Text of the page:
Helen is an 8½-year old gentle giant who’s fighting osteosarcoma and, through participation in a clinical trial through the Animal Cancer Care and Research Center (ACCRC), is helping develop a new cancer treatment. 

Her owners have a 1-year-old son enrolled in a clinical trial for a rare liver disease, which gave them the idea to also enroll their dog Helen in a clinical trial.

The Animal Cancer Care and Research Center offers medical, surgical, and radiation oncology and frontline cancer diagnostics and treatment for dogs and cats. It is one of the Virginia-Maryland College of Veterinary Medicine’s three hospitals. Located on Virginia Tech's Health Sciences and Technology campus in Roanoke, the center seeks to advance cancer treatment in pets and people alike.

Osteosarcoma, the most common form of canine bone cancer, typically affects large and giant breed dogs like Helen. Helen is a Cane Corso, an Italian breed of mastiff, a breed that serves as companions, guard dogs, or to protect livestock. 

On the other hand — "Helen's job is to be a couch potato,” said Nicole Py of Moorestown, New Jersey, Helen’s owner.

Dog with three legs walking.
Helen walking after her amputation surgery. Photo courtesy of Nicole Py.

Helen has moonlighted as an actress and model, appearing in an independent film and a cable docudrama Legends & Lies. Py and her husband made a conscious effort to socialize Helen as a puppy, and, as a result, she is a friendly dog and an irreplaceable part of the family.

When Helen was diagnosed with osteosarcoma, Py and her husband Brian Atkins were not sure what to do. Their son Ottis was born with a rare liver disease that requires treatment, and the additional high costs of veterinary cancer care were a massive barrier.

Because Ottis is enrolled in a clinical trial for treatment for his biliary atresia, Py got an idea: Why not find a clinical trial for Helen to ease the financial burden of treatment?

She soon discovered the work of Joanne Tuohy, assistant professor of surgical oncology at the veterinary college, whose clinical trial treats canine osteosarcoma with histotripsy. Histotripsy is a noninvasive technique that uses sound waves to create bubbles in a targeted area. Then, it makes the bubbles expand and pop, disintegrating the diseased tissue. In the future, this translational research may be used on humans to treat cancer.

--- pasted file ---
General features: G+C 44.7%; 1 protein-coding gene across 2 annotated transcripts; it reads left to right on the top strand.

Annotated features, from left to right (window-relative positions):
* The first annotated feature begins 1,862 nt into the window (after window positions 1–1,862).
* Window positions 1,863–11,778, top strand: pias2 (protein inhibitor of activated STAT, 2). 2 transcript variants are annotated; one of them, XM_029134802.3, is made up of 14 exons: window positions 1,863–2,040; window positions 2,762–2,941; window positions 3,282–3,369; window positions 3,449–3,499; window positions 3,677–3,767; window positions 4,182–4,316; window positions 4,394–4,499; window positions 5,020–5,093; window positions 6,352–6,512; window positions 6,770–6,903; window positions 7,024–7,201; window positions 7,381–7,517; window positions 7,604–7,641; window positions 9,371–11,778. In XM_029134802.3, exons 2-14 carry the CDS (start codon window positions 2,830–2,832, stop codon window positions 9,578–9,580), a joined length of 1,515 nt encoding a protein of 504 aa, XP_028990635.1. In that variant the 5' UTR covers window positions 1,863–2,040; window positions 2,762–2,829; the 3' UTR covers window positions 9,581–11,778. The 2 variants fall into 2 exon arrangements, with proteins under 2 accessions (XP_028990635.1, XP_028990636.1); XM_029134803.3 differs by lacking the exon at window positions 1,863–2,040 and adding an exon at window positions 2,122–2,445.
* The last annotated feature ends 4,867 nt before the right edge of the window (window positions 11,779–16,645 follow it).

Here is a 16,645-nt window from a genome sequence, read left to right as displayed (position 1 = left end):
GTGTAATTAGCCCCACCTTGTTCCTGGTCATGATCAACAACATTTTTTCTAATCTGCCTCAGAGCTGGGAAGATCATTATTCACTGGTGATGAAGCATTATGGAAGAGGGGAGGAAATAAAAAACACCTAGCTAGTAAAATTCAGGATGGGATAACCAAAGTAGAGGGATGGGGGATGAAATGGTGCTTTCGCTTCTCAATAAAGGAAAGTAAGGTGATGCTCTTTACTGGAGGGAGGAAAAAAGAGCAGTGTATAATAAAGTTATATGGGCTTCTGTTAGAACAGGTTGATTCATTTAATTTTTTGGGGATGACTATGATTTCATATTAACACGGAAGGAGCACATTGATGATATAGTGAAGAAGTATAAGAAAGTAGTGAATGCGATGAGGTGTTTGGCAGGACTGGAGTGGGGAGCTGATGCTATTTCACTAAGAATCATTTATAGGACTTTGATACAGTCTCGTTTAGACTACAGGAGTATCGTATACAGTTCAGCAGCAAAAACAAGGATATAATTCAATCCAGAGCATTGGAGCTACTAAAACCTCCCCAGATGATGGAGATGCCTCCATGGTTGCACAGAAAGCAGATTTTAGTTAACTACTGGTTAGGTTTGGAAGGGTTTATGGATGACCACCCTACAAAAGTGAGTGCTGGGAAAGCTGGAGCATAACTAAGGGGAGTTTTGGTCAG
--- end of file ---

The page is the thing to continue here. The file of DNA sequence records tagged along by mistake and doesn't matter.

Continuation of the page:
Dog on gurney being pushed by two women.
Helen getting a ride on the gurney after her amputation surgery. Photo courtesy of Nicole Py.
Dog in goggles riding is a bike carrier.
Helen going for a bike ride. Photo courtesy of Nicole Py.

“Knowing how well our baby did, and the positive results with his clinical trial, and knowing that she could help other animals and humans in the future — I thought, why not Helen?" said Py.

In this particular study, histotripsy was used in conjunction with amputation, which was performed at the Veterinary Teaching Hospital in Blacksburg,  to try to stop the cancer’s spread,

Py, Helen, and Ottis made the 8-hour drive from New Jersey so that Helen could participate in the histotripsy clinical trial. Py said that the beautiful campus at Blacksburg helped quell any anxieties she had about Helen’s treatment. 

"Working with the team was great. They were very informative and friendly, and they helped us through the entire process — we knew what to anticipate,” said Py.

Py said that the most difficult part of the experience was simply making the trip with a baby in tow. Helen bonded with the hospital staff, and she loved getting a ride on the gurney “like a queen.”

"Helen touched the hearts of the staff and the doctors there just as much as they touched hers,” said Py.

"She’s a big dog, and that can be intimidating for people, but once you touch her soft fur, you fall in love with her.”

After the surgery, Py and Ottis got to sit with Helen to reassure her. Since they live states away in New Jersey, their local vet is covering post-surgery care and sending lab results to the team at the veterinary college. This flexibility has been key to getting Helen on the road to recovery from the comfort of her own home. 

"Helen has been such an important part of our lives, so when I found this amazing group of people that were giving dogs a new opportunity to try a different kind of treatment, I jumped at the chance to do it. I love that the treatment that she got is helping others.”

Written by Sarah Boudreau M.F.A. '21, a writer with the Virginia-Maryland College of Veterinary Medicine


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